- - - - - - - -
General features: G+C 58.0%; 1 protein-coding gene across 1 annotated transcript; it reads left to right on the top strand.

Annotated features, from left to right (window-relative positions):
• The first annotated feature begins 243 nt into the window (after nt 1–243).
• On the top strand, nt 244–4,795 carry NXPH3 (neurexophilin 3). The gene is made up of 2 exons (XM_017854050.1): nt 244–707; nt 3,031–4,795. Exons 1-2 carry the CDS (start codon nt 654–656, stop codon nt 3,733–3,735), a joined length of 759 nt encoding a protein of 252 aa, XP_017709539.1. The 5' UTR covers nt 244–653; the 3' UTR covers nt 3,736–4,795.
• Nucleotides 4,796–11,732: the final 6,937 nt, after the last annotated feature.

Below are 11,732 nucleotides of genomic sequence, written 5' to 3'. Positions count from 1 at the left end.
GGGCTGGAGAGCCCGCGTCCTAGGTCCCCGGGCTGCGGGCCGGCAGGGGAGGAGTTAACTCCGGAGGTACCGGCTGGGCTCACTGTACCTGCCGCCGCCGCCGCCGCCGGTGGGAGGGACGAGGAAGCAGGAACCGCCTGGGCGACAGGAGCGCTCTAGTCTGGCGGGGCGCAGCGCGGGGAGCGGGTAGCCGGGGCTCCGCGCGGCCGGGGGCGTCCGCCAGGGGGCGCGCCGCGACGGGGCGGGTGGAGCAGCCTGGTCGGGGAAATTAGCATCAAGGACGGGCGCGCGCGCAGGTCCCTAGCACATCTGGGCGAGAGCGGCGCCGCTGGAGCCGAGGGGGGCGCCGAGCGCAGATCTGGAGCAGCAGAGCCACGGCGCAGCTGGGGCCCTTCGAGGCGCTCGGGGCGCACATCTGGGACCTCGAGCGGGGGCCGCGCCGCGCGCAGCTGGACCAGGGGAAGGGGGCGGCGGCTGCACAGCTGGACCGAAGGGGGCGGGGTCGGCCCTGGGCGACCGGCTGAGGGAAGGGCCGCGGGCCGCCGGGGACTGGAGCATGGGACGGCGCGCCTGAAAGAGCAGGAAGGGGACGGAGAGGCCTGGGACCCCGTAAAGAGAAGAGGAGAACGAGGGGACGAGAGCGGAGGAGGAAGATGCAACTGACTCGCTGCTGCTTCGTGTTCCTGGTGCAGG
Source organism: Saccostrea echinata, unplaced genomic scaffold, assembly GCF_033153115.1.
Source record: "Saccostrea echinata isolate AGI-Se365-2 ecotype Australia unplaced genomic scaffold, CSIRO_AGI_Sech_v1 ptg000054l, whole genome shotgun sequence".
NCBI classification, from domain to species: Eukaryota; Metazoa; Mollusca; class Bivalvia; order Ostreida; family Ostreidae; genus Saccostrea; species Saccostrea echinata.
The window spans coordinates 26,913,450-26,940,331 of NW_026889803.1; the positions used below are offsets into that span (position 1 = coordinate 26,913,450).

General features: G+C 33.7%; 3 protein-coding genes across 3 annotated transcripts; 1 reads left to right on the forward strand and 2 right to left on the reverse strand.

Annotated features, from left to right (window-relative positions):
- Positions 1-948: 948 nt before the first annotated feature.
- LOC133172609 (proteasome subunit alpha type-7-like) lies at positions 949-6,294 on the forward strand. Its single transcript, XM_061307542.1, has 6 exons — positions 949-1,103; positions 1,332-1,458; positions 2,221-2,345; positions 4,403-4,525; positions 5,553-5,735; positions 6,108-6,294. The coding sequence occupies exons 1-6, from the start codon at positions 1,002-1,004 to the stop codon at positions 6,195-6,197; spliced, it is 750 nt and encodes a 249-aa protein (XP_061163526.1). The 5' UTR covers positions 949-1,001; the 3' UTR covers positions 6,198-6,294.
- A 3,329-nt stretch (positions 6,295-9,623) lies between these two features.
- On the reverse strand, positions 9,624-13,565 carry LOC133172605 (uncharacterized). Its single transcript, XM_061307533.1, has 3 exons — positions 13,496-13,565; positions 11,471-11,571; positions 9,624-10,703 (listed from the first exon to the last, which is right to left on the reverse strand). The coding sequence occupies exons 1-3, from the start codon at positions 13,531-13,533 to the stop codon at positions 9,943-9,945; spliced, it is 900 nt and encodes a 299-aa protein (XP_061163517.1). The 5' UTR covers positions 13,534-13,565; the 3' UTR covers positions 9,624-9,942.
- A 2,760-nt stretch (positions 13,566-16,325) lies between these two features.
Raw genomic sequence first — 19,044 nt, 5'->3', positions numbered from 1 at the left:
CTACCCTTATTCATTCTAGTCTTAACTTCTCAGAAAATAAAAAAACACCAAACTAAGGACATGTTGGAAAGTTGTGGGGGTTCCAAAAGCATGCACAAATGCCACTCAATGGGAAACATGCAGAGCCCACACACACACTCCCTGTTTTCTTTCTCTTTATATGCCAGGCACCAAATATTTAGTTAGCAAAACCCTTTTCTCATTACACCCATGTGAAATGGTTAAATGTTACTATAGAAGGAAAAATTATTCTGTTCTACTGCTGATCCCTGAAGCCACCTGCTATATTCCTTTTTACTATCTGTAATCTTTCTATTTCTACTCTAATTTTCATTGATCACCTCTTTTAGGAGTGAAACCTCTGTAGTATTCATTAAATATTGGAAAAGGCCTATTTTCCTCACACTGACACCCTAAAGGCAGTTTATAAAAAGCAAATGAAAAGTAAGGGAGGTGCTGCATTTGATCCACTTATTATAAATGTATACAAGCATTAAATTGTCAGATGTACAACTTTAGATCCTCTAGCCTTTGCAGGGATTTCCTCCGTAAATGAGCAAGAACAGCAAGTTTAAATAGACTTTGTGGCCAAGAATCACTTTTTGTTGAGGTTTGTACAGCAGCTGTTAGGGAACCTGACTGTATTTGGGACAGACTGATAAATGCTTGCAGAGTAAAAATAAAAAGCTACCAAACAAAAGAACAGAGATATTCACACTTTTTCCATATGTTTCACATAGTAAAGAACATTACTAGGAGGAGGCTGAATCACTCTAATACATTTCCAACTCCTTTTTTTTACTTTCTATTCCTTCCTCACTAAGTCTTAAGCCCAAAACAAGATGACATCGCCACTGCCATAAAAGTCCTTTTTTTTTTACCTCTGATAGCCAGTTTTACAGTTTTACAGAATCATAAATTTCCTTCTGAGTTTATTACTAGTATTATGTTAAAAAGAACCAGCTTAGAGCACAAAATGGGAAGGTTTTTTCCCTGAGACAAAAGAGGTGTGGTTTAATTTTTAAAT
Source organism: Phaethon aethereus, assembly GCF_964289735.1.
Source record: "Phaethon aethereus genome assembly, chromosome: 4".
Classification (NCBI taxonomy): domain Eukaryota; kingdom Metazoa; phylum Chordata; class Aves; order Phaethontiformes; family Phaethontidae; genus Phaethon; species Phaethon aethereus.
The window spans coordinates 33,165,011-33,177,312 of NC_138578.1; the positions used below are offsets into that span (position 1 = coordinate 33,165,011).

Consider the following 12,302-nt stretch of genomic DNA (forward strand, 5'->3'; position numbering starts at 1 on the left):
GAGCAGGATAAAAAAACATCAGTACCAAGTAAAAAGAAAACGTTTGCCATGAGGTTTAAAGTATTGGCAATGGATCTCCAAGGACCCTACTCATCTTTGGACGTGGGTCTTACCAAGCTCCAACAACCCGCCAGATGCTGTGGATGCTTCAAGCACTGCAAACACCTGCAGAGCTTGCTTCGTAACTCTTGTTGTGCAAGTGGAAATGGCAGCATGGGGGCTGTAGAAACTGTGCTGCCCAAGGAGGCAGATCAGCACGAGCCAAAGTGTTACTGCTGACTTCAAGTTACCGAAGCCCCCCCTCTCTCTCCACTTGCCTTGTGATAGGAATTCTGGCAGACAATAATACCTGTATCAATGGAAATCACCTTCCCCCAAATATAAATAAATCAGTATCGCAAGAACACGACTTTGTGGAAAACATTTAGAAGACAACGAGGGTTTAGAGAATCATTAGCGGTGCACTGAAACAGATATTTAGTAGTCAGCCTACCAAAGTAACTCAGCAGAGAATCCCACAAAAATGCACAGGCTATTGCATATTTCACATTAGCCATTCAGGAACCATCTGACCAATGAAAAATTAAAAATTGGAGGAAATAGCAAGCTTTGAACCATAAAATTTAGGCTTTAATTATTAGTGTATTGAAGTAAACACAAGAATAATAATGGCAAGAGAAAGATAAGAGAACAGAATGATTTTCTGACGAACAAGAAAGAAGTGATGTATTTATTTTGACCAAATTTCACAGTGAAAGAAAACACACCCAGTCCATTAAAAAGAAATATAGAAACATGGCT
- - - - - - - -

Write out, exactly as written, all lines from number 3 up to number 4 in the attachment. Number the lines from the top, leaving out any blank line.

• The first annotated feature begins 243 nt into the window (after nt 1–243).
• On the top strand, nt 244–4,795 carry NXPH3 (neurexophilin 3). The gene is made up of 2 exons (XM_017854050.1): nt 244–707; nt 3,031–4,795. Exons 1-2 carry the CDS (start codon nt 654–656, stop codon nt 3,733–3,735), a joined length of 759 nt encoding a protein of 252 aa, XP_017709539.1. The 5' UTR covers nt 244–653; the 3' UTR covers nt 3,736–4,795.